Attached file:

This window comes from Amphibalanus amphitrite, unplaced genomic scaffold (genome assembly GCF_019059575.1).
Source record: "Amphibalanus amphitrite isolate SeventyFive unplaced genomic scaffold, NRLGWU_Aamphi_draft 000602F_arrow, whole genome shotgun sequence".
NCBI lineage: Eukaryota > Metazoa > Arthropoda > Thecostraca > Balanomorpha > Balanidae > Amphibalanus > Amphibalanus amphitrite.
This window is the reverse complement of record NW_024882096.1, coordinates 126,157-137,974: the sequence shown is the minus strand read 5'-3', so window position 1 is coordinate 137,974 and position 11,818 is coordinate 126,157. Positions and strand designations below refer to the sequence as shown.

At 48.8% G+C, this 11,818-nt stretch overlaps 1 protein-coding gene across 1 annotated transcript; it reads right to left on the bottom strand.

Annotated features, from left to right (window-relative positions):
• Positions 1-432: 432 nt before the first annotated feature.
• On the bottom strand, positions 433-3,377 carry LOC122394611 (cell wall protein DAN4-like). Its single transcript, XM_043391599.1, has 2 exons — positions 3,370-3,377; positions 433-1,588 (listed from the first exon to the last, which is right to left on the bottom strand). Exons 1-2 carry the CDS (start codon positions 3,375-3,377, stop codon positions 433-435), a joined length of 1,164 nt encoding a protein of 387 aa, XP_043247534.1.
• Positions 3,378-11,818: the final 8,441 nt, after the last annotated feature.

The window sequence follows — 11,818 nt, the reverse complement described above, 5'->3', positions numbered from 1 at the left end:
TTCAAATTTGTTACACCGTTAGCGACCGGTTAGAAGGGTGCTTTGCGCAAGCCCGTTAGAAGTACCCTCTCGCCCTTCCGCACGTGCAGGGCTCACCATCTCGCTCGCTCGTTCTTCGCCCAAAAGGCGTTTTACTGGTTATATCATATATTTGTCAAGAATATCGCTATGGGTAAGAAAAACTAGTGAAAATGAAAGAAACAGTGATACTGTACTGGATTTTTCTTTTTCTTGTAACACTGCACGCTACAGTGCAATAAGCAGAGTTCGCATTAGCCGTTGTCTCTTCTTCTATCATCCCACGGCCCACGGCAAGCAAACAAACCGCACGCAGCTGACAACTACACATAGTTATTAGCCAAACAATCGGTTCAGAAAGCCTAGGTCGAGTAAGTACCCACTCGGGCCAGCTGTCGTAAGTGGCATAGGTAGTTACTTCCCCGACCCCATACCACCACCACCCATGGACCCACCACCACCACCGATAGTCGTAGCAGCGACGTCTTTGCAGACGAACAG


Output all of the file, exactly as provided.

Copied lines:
This window comes from Amphibalanus amphitrite, unplaced genomic scaffold (genome assembly GCF_019059575.1).
Source record: "Amphibalanus amphitrite isolate SeventyFive unplaced genomic scaffold, NRLGWU_Aamphi_draft 000602F_arrow, whole genome shotgun sequence".
NCBI lineage: Eukaryota > Metazoa > Arthropoda > Thecostraca > Balanomorpha > Balanidae > Amphibalanus > Amphibalanus amphitrite.
This window is the reverse complement of record NW_024882096.1, coordinates 126,157-137,974: the sequence shown is the minus strand read 5'-3', so window position 1 is coordinate 137,974 and position 11,818 is coordinate 126,157. Positions and strand designations below refer to the sequence as shown.

At 48.8% G+C, this 11,818-nt stretch overlaps 1 protein-coding gene across 1 annotated transcript; it reads right to left on the bottom strand.

Annotated features, from left to right (window-relative positions):
• Positions 1-432: 432 nt before the first annotated feature.
• On the bottom strand, positions 433-3,377 carry LOC122394611 (cell wall protein DAN4-like). Its single transcript, XM_043391599.1, has 2 exons — positions 3,370-3,377; positions 433-1,588 (listed from the first exon to the last, which is right to left on the bottom strand). Exons 1-2 carry the CDS (start codon positions 3,375-3,377, stop codon positions 433-435), a joined length of 1,164 nt encoding a protein of 387 aa, XP_043247534.1.
• Positions 3,378-11,818: the final 8,441 nt, after the last annotated feature.

The window sequence follows — 11,818 nt, the reverse complement described above, 5'->3', positions numbered from 1 at the left end:
TTCAAATTTGTTACACCGTTAGCGACCGGTTAGAAGGGTGCTTTGCGCAAGCCCGTTAGAAGTACCCTCTCGCCCTTCCGCACGTGCAGGGCTCACCATCTCGCTCGCTCGTTCTTCGCCCAAAAGGCGTTTTACTGGTTATATCATATATTTGTCAAGAATATCGCTATGGGTAAGAAAAACTAGTGAAAATGAAAGAAACAGTGATACTGTACTGGATTTTTCTTTTTCTTGTAACACTGCACGCTACAGTGCAATAAGCAGAGTTCGCATTAGCCGTTGTCTCTTCTTCTATCATCCCACGGCCCACGGCAAGCAAACAAACCGCACGCAGCTGACAACTACACATAGTTATTAGCCAAACAATCGGTTCAGAAAGCCTAGGTCGAGTAAGTACCCACTCGGGCCAGCTGTCGTAAGTGGCATAGGTAGTTACTTCCCCGACCCCATACCACCACCACCCATGGACCCACCACCACCACCGATAGTCGTAGCAGCGACGTCTTTGCAGACGAACAG